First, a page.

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Memories - not of the volume of work but great fellowship that accompanied butchering my first OH deer - non hunting school teacher buddy reading instructions from Field and Stream while I used a USN version of a KBAR..sharpest knife I owned.

Many hours later all large muscle groups boned out and packaged and area cleaned. Actually learned a lot from that write up - that deer marrow is bitter and sawing bones generally a mistake and of course that the top edge of the blade forward of the spine will take and hold a razor edge(can visualize some Navy or Marine enlisted man finishing my knife- didn't need stitches).

Thanks for sharing.

Best.
 

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Discussion Starter #8
Dave H you brought back a lot of memories for me, the first 15 years I deer hunted, I used a MC Kabar, as my everyday, do everything camp knife! I had the top clip also honed to a razor edge and used it as a guthook on many a deer! I have 5 years experience as a professional butcher in a previous life, and now don't bother with breaking a deer down, but do like the KY Afield segment, which you can find on YouTube , by skinning the deer hanging up by their hocks, and skin the skin down around the head, then bone off all the different cuts and scraps for burger, then roll the skeleton up in the hide and drop it off in the back field for coyote bait! It usally takes me about 45 minutes to skin and completely bone out a deer, including cutting up the steaks and stew meat. Then grinding up most of one takes about 35 minutes to grind and package it, I have a spout on my grinder that I pull a poly bag up on it and it fills it up with no air voids to freezer burn. The wife tapes them up as I fill them, and has a bunch of bags rolled back and ready for me to grab. I bought a tape machine that you just pull the neck of the bag thru, it tapes it shut and cuts the tape with just a tug thru it, makes much quicker work of the process for only $20, money well spent. I buy my bags from The Home Processor. com, for $30 for 500 bags if my memory serves me well, and also use them to put my homemade pork sausage in that I make when I catch pork shoulders or sirloin on sale for .99 cents a pound, just made #60 about a month ago, lots better than what you can buy for around$1.25 a #, counting seasoning and bag. I think it is pretty goodm, ask JR for reference, he has tried it a time or two.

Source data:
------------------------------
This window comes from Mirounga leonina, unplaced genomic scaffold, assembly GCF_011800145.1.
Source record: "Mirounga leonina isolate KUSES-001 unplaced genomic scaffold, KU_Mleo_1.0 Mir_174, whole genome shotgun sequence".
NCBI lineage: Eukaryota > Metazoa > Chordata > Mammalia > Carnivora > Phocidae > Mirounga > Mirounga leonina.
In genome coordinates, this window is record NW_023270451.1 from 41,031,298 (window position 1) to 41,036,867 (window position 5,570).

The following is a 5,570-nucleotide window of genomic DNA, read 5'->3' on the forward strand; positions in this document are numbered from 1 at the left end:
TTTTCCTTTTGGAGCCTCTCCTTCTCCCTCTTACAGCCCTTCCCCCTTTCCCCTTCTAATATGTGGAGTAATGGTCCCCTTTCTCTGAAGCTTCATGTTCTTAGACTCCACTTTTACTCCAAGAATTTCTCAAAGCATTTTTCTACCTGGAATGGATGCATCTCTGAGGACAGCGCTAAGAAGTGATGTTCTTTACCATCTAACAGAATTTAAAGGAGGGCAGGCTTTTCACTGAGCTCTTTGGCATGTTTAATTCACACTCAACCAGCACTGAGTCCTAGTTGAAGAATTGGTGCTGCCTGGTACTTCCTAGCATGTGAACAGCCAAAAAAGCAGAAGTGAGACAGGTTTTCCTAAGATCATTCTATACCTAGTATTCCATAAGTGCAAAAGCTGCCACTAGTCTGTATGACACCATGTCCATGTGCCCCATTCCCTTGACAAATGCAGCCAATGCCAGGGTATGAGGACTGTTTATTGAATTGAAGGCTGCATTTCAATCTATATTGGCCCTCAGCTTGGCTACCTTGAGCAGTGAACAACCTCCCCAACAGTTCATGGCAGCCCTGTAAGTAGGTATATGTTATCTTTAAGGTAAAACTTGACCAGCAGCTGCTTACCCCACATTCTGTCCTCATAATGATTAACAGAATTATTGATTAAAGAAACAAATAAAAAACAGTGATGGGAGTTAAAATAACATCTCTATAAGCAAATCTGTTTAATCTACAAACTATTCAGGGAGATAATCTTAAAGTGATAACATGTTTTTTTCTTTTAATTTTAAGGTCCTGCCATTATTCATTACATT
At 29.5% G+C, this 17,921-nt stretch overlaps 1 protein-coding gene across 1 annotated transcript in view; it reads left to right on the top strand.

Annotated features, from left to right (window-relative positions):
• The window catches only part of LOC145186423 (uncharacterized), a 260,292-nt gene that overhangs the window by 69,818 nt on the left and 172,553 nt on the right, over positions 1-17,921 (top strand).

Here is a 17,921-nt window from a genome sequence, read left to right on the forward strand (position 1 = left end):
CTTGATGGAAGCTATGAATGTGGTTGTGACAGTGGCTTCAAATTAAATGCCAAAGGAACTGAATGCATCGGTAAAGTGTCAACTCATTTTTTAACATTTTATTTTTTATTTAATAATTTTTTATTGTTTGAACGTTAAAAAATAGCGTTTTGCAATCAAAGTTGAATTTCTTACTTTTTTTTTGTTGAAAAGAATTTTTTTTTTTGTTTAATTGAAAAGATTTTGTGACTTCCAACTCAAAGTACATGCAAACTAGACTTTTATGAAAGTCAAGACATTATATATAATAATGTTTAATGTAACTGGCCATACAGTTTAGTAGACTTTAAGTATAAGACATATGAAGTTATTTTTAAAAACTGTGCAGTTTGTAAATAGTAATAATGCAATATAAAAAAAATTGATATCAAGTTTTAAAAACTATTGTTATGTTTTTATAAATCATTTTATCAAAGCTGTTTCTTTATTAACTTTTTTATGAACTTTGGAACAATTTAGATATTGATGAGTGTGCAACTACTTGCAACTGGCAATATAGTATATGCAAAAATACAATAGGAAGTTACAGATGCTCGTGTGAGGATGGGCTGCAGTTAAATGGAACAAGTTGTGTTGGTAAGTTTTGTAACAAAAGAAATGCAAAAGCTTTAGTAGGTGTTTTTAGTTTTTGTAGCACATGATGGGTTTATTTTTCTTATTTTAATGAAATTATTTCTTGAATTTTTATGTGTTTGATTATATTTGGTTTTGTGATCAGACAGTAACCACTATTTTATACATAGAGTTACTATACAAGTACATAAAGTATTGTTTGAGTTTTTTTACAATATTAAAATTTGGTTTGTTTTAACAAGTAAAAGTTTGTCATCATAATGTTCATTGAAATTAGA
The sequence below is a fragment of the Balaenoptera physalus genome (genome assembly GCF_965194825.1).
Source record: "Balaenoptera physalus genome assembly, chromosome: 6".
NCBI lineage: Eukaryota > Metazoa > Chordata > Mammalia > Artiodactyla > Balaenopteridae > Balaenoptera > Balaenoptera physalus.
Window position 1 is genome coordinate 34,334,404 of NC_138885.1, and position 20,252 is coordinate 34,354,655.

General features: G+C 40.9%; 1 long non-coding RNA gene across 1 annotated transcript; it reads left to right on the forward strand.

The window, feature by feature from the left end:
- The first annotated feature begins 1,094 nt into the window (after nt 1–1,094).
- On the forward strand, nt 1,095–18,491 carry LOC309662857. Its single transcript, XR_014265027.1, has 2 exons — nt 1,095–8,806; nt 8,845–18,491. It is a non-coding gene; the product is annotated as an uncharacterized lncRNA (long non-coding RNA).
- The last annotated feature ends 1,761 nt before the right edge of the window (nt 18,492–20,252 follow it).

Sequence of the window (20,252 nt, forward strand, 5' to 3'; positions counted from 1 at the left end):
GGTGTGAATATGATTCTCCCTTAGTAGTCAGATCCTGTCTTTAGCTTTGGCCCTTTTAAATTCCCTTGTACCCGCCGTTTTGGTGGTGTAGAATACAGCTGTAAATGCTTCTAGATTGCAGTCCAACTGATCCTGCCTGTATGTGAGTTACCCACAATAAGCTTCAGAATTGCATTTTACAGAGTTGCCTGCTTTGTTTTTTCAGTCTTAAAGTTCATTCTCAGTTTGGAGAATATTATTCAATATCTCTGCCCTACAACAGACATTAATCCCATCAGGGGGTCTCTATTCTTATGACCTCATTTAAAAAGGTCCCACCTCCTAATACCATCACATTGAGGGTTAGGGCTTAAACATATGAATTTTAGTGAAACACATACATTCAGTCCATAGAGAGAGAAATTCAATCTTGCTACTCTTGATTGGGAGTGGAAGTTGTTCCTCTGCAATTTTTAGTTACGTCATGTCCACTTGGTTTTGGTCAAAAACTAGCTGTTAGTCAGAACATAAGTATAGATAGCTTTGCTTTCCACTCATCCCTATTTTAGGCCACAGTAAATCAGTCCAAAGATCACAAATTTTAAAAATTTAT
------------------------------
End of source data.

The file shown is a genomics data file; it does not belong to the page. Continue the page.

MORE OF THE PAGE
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Koger, like you, I've said for years that I enjoy the butchering almost as much as the hunting. There's just something about eating meat that you've had control of all the way from the field to the freezer to the table. Very fulfilling. I especially enjoyed your comments about bear grease. I've read several books about the mountain men of the Rockies, how much they valued bear grease, and the many ways they used it.

Miss Cindy and I spent last week in the Smokies and saw three bears. Not The Three Bears, just three bears. One was just off the road, eating something, and we sat there not 10-12 yards watching it. Since we didn't get out or anything the bear went about its business and just ignored us. We're clearly getting more bears in Kentucky and I kind of hate to see it because I don't think they mix well with people. If they're waaaay out away from homes or campgrounds that's one thing, but they're so darned adaptable that they start living out of garbage cans pretty easy, and that just leads to problems.

I had to chuckle at how you and your wife started out to process two does and ended up working your butts off. That's just how it happens sometimes. Good physical therapy for you, though.